Nigeria is Africa’s most populous country; its citizens are perhaps the best educated on the continent. It is the world’s sixth-largest producer of oil. Nigeria also has probably the most elaborate system of government in the region. Yet the country teeters perilously close to massive civil upheaval.
In this compelling new work, Suberu examines the profound political contradictions that make up Nigeria, a nation whose leaders have constantly tinkered with a colonial federal legacy that sought to balance the country’s three major ethnic groups. He explores the evolution of Nigerian federalism through its various constitutional experiments and administrative redesigns, including those in the periods of military rule.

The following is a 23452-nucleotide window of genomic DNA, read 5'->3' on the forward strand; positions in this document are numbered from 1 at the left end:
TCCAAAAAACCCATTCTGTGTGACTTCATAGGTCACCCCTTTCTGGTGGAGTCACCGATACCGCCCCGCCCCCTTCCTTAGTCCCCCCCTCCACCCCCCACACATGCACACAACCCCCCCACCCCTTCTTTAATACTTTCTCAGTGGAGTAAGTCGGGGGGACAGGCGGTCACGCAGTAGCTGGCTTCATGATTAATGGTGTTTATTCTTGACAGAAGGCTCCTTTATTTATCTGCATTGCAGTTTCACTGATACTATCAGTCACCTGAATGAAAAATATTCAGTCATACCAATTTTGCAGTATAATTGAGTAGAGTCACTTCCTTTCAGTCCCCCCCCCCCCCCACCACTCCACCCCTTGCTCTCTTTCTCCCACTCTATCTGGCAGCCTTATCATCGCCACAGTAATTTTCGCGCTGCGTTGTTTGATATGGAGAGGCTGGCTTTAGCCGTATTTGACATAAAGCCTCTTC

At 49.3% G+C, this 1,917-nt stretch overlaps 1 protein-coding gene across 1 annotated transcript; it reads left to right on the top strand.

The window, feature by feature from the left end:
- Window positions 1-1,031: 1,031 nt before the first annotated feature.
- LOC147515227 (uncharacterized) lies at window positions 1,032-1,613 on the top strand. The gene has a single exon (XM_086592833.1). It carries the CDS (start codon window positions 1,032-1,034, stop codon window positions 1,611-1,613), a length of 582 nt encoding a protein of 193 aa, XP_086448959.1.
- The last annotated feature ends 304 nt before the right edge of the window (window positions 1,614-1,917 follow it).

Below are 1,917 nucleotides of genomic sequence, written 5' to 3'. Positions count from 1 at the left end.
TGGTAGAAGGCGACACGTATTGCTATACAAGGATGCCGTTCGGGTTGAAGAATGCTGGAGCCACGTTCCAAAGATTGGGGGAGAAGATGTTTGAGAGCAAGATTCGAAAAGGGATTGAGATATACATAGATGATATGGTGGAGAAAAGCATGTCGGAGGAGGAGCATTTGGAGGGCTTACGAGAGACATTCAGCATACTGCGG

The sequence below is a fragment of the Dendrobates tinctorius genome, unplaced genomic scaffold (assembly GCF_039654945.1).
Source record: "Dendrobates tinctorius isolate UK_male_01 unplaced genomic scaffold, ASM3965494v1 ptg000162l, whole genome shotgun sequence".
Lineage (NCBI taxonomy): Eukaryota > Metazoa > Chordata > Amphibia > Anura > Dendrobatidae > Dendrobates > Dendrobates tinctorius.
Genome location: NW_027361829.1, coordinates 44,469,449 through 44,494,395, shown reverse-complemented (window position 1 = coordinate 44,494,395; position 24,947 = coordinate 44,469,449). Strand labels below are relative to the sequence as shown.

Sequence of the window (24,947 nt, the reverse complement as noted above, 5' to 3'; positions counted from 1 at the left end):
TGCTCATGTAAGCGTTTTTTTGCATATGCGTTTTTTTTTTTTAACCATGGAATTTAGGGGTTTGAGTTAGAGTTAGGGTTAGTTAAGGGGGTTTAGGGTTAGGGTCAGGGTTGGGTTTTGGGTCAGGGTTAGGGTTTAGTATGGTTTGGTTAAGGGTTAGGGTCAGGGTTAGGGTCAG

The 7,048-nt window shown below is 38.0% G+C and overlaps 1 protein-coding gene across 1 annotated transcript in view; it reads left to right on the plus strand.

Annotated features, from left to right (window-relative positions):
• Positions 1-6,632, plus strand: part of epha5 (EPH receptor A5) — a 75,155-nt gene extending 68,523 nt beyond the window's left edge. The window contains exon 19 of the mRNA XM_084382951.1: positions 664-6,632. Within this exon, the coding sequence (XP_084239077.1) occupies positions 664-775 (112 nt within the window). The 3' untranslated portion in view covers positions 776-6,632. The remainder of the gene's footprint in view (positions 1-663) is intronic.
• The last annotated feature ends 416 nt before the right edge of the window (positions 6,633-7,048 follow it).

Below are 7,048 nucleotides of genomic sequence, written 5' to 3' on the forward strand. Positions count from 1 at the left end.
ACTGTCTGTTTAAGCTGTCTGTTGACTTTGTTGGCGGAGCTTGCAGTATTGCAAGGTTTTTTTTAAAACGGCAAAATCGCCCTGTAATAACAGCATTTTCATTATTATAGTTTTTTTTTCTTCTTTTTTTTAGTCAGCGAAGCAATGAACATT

While acknowledging the genius of Nigerian federalism in trying to subdue ethnic and regional conflict, Suberu expertly analyzes the troubling flaws in a system that breeds corruption, prioritizes distribution over development, and encourages the country’s further political fragmentation.
In the book’s final chapter, Suberu outlines bold constitutional reforms that seek to promote institutional innovation in Nigerian federalism to keep pace with the country’s growing demographic and ethnopolitical complexity.
Rotimi Suberu is professor of politics at the University of Ibadan, Nigeria. He was a fellow at the United States Institute of Peace in 1993–94.
The Evolution of the Nigerian Federation
The Politics of Revenue Sharing
The Struggle for New States and Localities
The “Federal Character” Principle
The Politics of Population Counts
Issues in the Reform of the Nigerian Federal Syste